Wednesday, January 4, 2012

When they Zig...



I'm currently reading a book called Zag, by Marty Neumeier of the Liquid Agency. In it, is the best definition for brand that I have heard. Neumeier defines brand as, "A person's gut feeling about a product, service, or company."

Could it really be that simple?

In essence, yes. Perhaps a company's control and degree of understanding of its own core qualities helps to strategically position itself so that it can survive and thrive. Brand has always been important to a company's success and right now it is more important than ever. Customers not only want a quality product at a good price, they want to align themselves with their choices because they know that our choices, our purchases, are a reflection of ourselves. In a way, the stakes have never been higher for companies to develop a solid brand worth emulating. Neumeier argues that the winning manufacturer is no longer the one with the best product but the one with the fastest supply chain. He quotes supply chain expert Rob Rodin who explains that companies today have no choice but to connect to the "three insatiable demands of business - free, perfect, and now."

How are companies to survive in such a climate, let alone compete?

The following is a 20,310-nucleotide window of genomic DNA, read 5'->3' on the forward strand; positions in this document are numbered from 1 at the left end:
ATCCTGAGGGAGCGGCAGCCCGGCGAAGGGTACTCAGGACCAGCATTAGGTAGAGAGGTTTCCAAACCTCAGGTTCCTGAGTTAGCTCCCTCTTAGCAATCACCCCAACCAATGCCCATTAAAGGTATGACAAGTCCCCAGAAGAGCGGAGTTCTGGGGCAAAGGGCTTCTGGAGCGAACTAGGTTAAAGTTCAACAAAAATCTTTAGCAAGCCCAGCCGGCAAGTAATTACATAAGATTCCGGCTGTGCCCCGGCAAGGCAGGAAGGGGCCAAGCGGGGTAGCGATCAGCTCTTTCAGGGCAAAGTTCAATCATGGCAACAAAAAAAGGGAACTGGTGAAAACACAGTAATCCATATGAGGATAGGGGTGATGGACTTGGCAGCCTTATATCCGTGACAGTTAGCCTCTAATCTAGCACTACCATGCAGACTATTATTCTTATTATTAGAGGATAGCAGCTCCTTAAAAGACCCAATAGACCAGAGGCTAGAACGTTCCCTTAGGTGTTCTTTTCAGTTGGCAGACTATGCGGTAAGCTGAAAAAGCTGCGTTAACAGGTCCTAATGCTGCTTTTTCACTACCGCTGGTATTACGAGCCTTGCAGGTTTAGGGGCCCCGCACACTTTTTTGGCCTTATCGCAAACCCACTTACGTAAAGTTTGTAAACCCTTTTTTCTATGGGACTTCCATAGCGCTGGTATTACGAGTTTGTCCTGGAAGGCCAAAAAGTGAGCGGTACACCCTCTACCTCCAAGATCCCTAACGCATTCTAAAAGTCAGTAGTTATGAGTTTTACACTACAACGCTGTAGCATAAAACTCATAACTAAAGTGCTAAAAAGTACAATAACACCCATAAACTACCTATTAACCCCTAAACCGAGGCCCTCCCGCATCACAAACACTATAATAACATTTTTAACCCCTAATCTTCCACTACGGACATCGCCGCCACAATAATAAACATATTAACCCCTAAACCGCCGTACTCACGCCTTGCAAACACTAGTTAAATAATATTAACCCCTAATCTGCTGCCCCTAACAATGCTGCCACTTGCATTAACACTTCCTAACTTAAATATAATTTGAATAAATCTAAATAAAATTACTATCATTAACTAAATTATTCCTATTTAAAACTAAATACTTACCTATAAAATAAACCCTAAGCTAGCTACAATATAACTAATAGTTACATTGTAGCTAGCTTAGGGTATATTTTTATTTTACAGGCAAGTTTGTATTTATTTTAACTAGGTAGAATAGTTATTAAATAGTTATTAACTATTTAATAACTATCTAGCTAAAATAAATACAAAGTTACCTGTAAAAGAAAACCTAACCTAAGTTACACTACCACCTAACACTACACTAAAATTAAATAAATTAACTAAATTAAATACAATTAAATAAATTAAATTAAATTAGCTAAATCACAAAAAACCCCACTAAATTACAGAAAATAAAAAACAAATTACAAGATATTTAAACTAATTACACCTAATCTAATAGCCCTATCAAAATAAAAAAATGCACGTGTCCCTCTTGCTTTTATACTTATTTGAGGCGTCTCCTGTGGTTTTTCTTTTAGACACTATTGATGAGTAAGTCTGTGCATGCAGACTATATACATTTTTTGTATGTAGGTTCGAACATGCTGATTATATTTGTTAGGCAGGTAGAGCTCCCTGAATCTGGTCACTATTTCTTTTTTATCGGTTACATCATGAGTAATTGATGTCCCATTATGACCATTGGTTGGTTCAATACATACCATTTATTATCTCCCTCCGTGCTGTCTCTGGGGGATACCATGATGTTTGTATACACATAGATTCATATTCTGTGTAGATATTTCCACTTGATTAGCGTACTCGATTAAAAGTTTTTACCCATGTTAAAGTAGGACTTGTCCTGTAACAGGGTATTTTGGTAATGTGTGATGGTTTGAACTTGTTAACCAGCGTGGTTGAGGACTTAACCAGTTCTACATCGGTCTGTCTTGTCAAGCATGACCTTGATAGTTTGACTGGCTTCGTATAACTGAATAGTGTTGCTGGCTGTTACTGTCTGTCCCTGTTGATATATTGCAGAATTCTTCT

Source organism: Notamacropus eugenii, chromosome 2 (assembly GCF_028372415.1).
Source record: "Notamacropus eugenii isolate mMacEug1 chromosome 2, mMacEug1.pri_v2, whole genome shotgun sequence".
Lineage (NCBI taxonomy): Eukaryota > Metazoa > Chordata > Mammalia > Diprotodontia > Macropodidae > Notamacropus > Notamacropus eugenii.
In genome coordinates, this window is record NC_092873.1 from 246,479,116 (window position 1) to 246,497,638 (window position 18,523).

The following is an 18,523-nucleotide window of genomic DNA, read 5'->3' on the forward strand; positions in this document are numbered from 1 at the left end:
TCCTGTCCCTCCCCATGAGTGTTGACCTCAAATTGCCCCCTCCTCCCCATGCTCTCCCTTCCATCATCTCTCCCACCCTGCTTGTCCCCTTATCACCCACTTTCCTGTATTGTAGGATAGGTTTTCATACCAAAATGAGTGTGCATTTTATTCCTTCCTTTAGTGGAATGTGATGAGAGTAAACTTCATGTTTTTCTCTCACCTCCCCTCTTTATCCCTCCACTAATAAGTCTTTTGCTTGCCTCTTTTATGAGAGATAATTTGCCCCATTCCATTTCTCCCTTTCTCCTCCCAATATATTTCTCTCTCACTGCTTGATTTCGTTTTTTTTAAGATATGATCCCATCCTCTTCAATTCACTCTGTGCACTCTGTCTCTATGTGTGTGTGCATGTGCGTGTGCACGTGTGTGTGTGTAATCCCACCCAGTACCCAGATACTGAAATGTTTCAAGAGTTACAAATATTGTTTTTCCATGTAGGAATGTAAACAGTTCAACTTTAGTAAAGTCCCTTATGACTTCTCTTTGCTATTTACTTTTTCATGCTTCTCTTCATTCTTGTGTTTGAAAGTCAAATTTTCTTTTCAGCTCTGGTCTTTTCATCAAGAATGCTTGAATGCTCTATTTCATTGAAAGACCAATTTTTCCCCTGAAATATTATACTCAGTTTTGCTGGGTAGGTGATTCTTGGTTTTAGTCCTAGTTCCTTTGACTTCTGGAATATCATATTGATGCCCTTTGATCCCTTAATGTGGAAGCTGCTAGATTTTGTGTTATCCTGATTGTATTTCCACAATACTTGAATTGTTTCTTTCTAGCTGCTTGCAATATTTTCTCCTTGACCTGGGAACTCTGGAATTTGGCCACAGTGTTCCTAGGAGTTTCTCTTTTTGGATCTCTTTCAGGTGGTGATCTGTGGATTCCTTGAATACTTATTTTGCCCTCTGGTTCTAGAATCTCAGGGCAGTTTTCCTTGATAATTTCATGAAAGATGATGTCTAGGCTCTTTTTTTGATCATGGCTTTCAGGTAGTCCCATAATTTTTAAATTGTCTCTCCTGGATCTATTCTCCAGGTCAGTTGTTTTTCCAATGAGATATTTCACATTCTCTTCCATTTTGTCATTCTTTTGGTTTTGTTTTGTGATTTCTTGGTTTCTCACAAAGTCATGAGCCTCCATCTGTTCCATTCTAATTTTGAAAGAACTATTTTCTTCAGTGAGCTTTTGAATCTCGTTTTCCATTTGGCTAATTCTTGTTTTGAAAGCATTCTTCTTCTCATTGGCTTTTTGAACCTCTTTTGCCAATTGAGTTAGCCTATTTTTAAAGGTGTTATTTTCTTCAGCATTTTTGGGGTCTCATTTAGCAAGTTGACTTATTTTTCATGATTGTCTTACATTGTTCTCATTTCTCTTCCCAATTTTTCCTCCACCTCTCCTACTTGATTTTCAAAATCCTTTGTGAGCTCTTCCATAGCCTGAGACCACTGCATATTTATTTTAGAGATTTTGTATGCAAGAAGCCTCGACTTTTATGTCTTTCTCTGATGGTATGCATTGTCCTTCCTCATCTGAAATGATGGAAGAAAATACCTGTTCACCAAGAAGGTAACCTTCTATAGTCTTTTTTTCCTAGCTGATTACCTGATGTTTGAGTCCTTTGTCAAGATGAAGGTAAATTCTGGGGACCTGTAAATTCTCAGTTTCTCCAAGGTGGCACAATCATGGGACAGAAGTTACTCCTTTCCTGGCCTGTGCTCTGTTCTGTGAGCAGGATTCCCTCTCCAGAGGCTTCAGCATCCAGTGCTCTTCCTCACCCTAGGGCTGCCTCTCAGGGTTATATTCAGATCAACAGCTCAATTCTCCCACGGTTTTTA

Zag, simply implies that when everyone else zigs, you must zag.  Neumeier explains that companies no longer have to just compete with other companies to do things in a more cost effective and efficient way, they must compete with the absolute clutter and constant bombardment that the modern marketplace...provides us. Not only must companies stand out from the pack, they must somehow stand aside while the torrent of products and services flow by in a raging torrent. Marketing wise, rather than just yelling louder to be heard, being clever or witty, a company must be so different and confident in its own brand that it shines so (subtly) that nothing else compares. The best brands have always known this and now because of the incredible rate at which ideas and products are actualized  there is even less room for error, or, lack of self awareness and realization.

The question that fascinates me is,  how exactly does a company's collective understanding of its own brand affect its strategy and ultimate success - and - why can it be so difficult for a company to understand itself in simplistic and elegant terms?






2 comments:

Unknown said...

Branding is obviously important to business. Do you think it is more important for MNC's than it is for small mom and pop organizations? Is there a different in manufacturing vs. service industries? Do certain companies not need to work so much at branding if they are not in the public eye?

André Furin said...

Great synopsis of the book; stimulating appeal to dive into it! And, Love how you worked the "value/ supply chain" concepts into your review.

I'd really love to see you continue to weave in other elements from the curriculum, as well as cross-pollinate with some of your other class readings/ coursework;)

Thanks for hyperlinking the book -- making it easy to reference and check-out!